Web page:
By mid-April, Chernoff is applying the final polish. He has vetted the story exhaustively with the other horsemen and in brainstorming sessions around GM. His stack of index cards now boils down to a few key props: a series of colorful cartoons highlighting the car's implications, descriptions of 45 possible patents, a nine-point poster for a management presentation, and a set of press releases. The only thing eluding him is a way to "reveal" the Autonomy to the outside world--a Hollywood moment.

"I got it," he whispers to a colleague one morning in the middle of a meeting. "I got the reveal." He bounds back to his cubicle to script the spectacle: Skateboard glides magically onto stage, spinning body drops from above, billowing blue smoke, blaring New Age music.

The following week Burns addresses GM's so-called automotive strategy board. It includes Wagoner and a dozen of the other most powerful executives in the company, and is the final arbiter of GM's high-risk bets on future projects. After three fruitless years, Burns believes his quest to meet Wagoner's command to find something that will transform GM has ended: The skateboard-based hydrogen car is the "springboard" GM needs. He launches into the story, and proposes unveiling the car at the Detroit auto show in January. Years ago, Burns woke up deaf, eventually recovering partial hearing with the help of cochlear implants. He still can't hear other voices above his own, so it's difficult to interrupt him.

But as he concludes, the questions fly. How do you know you can get it done in time? Are we promising something that might not be real? GM is in the midst of the biggest series of new model introductions in its history, to revive Chevrolet and other flagging brands. It has invested in a range of fuel-saving technologies, including gas-electric hybrids. Is now really the time for a dicey initiative that could potentially cost billions?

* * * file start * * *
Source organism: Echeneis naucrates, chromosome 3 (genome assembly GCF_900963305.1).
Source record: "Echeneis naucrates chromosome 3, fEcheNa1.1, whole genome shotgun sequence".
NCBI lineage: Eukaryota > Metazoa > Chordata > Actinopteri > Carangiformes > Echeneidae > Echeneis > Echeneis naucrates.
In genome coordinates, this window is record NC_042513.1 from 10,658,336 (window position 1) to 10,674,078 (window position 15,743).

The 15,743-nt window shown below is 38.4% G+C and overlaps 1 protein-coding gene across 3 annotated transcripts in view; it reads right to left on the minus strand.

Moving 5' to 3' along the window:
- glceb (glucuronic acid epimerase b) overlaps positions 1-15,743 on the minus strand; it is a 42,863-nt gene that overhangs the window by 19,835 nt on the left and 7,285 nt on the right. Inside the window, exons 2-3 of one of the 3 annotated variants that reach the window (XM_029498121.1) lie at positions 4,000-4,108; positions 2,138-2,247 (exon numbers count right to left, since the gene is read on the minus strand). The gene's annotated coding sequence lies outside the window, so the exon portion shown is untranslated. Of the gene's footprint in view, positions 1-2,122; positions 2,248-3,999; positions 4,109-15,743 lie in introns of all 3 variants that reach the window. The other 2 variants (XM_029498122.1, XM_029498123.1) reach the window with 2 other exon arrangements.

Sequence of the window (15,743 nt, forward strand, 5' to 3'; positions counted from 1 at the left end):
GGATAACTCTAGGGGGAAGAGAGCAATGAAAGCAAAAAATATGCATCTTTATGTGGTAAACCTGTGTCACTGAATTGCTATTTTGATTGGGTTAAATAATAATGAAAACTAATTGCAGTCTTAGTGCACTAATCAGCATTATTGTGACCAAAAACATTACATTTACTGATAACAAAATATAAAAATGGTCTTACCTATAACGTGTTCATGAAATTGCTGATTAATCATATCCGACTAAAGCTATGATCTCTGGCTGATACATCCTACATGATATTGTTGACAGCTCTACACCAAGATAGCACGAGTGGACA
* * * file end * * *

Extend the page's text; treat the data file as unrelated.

Burns presses the case. GM's potential reward for being first to tap that vast new market outweighs the risk of technical failure. The questions begin to dwindle, replaced increasingly by nodding heads. The group can see the possibilities, and soon they're agreeing with Burns that he must move fast: The concept is so logical, someone else will think of it soon. Burns is mildly shocked by what's happening. As soon as the group approves the car for a January debut, he muses to himself, "Is my hearing aid working?" Then it hits him. "Jeez, we've got less than nine months to deliver."

At a kickoff meeting a month later, Borroni-Bird tells the team--two dozen GMers and contractors, plus the horsemen--that its first task is to build the "show" car, a nondrivable display model for the upcoming Detroit event. But the real challenge is the "go" car, which has to run reliably at 40 mph for a December 2002 demonstration. The car has two main components that have never been joined: its heart, a fuel-cell propulsion system developed by GM in Germany, and its brain, the by-wire controls from SKF of Sweden. To save time, the team will debug the components on separate chassis, then graft them together on a single skateboard, bolt on the body (to be handcrafted in Italy), and conduct safety tests. All in 18 months.